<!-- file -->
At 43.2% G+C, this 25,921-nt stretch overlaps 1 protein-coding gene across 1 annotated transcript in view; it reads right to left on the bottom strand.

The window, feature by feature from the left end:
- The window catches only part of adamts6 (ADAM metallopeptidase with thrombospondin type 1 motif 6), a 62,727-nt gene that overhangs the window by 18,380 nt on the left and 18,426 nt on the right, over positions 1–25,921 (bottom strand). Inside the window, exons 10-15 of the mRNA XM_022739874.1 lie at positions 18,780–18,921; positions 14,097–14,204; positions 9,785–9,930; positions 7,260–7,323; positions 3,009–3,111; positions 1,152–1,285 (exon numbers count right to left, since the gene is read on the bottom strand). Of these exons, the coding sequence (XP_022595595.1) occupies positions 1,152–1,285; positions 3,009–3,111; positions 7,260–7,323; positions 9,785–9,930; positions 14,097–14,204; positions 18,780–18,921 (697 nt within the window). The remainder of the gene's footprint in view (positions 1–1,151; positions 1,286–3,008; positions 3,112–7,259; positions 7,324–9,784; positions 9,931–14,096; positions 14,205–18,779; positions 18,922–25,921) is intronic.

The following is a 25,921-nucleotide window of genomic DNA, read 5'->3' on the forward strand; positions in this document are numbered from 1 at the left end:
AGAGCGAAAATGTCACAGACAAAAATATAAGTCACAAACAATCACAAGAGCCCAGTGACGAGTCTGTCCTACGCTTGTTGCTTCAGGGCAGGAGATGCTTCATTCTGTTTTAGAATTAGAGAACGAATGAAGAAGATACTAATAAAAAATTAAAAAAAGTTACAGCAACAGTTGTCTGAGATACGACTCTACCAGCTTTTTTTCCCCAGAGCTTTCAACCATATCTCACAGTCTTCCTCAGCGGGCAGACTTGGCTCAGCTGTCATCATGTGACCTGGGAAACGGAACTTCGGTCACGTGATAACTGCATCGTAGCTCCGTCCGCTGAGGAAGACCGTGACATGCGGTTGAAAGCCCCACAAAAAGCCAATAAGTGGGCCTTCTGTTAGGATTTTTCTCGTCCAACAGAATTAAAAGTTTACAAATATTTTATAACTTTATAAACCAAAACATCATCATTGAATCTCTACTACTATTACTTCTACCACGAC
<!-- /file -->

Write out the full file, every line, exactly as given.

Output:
At 43.2% G+C, this 25,921-nt stretch overlaps 1 protein-coding gene across 1 annotated transcript in view; it reads right to left on the bottom strand.

The window, feature by feature from the left end:
- The window catches only part of adamts6 (ADAM metallopeptidase with thrombospondin type 1 motif 6), a 62,727-nt gene that overhangs the window by 18,380 nt on the left and 18,426 nt on the right, over positions 1–25,921 (bottom strand). Inside the window, exons 10-15 of the mRNA XM_022739874.1 lie at positions 18,780–18,921; positions 14,097–14,204; positions 9,785–9,930; positions 7,260–7,323; positions 3,009–3,111; positions 1,152–1,285 (exon numbers count right to left, since the gene is read on the bottom strand). Of these exons, the coding sequence (XP_022595595.1) occupies positions 1,152–1,285; positions 3,009–3,111; positions 7,260–7,323; positions 9,785–9,930; positions 14,097–14,204; positions 18,780–18,921 (697 nt within the window). The remainder of the gene's footprint in view (positions 1–1,151; positions 1,286–3,008; positions 3,112–7,259; positions 7,324–9,784; positions 9,931–14,096; positions 14,205–18,779; positions 18,922–25,921) is intronic.

The following is a 25,921-nucleotide window of genomic DNA, read 5'->3' on the forward strand; positions in this document are numbered from 1 at the left end:
AGAGCGAAAATGTCACAGACAAAAATATAAGTCACAAACAATCACAAGAGCCCAGTGACGAGTCTGTCCTACGCTTGTTGCTTCAGGGCAGGAGATGCTTCATTCTGTTTTAGAATTAGAGAACGAATGAAGAAGATACTAATAAAAAATTAAAAAAAGTTACAGCAACAGTTGTCTGAGATACGACTCTACCAGCTTTTTTTCCCCAGAGCTTTCAACCATATCTCACAGTCTTCCTCAGCGGGCAGACTTGGCTCAGCTGTCATCATGTGACCTGGGAAACGGAACTTCGGTCACGTGATAACTGCATCGTAGCTCCGTCCGCTGAGGAAGACCGTGACATGCGGTTGAAAGCCCCACAAAAAGCCAATAAGTGGGCCTTCTGTTAGGATTTTTCTCGTCCAACAGAATTAAAAGTTTACAAATATTTTATAACTTTATAAACCAAAACATCATCATTGAATCTCTACTACTATTACTTCTACCACGAC